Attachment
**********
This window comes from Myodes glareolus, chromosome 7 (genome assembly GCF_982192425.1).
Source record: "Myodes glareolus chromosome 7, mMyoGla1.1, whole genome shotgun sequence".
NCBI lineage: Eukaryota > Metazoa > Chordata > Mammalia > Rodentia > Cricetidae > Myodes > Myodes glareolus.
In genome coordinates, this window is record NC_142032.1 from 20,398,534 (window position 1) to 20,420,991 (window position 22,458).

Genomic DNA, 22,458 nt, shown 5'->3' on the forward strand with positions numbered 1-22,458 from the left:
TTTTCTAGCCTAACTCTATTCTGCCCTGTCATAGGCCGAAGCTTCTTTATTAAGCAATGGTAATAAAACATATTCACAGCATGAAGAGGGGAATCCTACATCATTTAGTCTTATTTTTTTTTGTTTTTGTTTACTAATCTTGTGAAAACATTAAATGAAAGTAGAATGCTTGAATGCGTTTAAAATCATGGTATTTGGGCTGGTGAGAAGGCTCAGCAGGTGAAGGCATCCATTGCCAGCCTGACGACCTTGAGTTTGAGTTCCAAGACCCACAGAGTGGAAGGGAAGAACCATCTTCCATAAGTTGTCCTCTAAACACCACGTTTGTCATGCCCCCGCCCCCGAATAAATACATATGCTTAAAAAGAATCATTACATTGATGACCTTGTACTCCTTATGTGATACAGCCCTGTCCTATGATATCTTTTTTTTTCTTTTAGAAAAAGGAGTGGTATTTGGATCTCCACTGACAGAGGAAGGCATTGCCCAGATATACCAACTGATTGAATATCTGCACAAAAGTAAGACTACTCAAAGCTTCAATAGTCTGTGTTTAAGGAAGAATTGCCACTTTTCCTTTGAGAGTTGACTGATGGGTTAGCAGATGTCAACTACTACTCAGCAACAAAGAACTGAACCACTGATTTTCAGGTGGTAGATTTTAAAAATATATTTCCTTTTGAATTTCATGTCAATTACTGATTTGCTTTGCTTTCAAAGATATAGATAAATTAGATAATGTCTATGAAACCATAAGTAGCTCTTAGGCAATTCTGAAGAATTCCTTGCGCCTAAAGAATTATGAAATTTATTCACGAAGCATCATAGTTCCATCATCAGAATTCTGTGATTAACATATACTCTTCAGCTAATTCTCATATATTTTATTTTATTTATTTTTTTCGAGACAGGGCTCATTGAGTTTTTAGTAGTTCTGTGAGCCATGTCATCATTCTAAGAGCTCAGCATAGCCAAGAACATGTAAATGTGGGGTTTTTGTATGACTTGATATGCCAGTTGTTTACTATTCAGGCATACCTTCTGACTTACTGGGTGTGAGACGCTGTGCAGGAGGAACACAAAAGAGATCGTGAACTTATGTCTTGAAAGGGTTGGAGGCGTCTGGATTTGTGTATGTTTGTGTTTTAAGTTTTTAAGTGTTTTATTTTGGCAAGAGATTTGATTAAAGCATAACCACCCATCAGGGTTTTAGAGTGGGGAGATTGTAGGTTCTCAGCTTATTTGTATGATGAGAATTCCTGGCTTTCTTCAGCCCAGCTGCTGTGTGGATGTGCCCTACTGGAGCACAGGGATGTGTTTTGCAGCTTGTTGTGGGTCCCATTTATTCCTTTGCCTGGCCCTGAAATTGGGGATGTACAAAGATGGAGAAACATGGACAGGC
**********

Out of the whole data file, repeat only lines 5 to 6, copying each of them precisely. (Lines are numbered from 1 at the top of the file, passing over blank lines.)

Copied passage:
Genomic DNA, 22,458 nt, shown 5'->3' on the forward strand with positions numbered 1-22,458 from the left:
TTTTCTAGCCTAACTCTATTCTGCCCTGTCATAGGCCGAAGCTTCTTTATTAAGCAATGGTAATAAAACATATTCACAGCATGAAGAGGGGAATCCTACATCATTTAGTCTTATTTTTTTTTGTTTTTGTTTACTAATCTTGTGAAAACATTAAATGAAAGTAGAATGCTTGAATGCGTTTAAAATCATGGTATTTGGGCTGGTGAGAAGGCTCAGCAGGTGAAGGCATCCATTGCCAGCCTGACGACCTTGAGTTTGAGTTCCAAGACCCACAGAGTGGAAGGGAAGAACCATCTTCCATAAGTTGTCCTCTAAACACCACGTTTGTCATGCCCCCGCCCCCGAATAAATACATATGCTTAAAAAGAATCATTACATTGATGACCTTGTACTCCTTATGTGATACAGCCCTGTCCTATGATATCTTTTTTTTTCTTTTAGAAAAAGGAGTGGTATTTGGATCTCCACTGACAGAGGAAGGCATTGCCCAGATATACCAACTGATTGAATATCTGCACAAAAGTAAGACTACTCAAAGCTTCAATAGTCTGTGTTTAAGGAAGAATTGCCACTTTTCCTTTGAGAGTTGACTGATGGGTTAGCAGATGTCAACTACTACTCAGCAACAAAGAACTGAACCACTGATTTTCAGGTGGTAGATTTTAAAAATATATTTCCTTTTGAATTTCATGTCAATTACTGATTTGCTTTGCTTTCAAAGATATAGATAAATTAGATAATGTCTATGAAACCATAAGTAGCTCTTAGGCAATTCTGAAGAATTCCTTGCGCCTAAAGAATTATGAAATTTATTCACGAAGCATCATAGTTCCATCATCAGAATTCTGTGATTAACATATACTCTTCAGCTAATTCTCATATATTTTATTTTATTTATTTTTTTCGAGACAGGGCTCATTGAGTTTTTAGTAGTTCTGTGAGCCATGTCATCATTCTAAGAGCTCAGCATAGCCAAGAACATGTAAATGTGGGGTTTTTGTATGACTTGATATGCCAGTTGTTTACTATTCAGGCATACCTTCTGACTTACTGGGTGTGAGACGCTGTGCAGGAGGAACACAAAAGAGATCGTGAACTTATGTCTTGAAAGGGTTGGAGGCGTCTGGATTTGTGTATGTTTGTGTTTTAAGTTTTTAAGTGTTTTATTTTGGCAAGAGATTTGATTAAAGCATAACCACCCATCAGGGTTTTAGAGTGGGGAGATTGTAGGTTCTCAGCTTATTTGTATGATGAGAATTCCTGGCTTTCTTCAGCCCAGCTGCTGTGTGGATGTGCCCTACTGGAGCACAGGGATGTGTTTTGCAGCTTGTTGTGGGTCCCATTTATTCCTTTGCCTGGCCCTGAAATTGGGGATGTACAAAGATGGAGAAACATGGACAGGC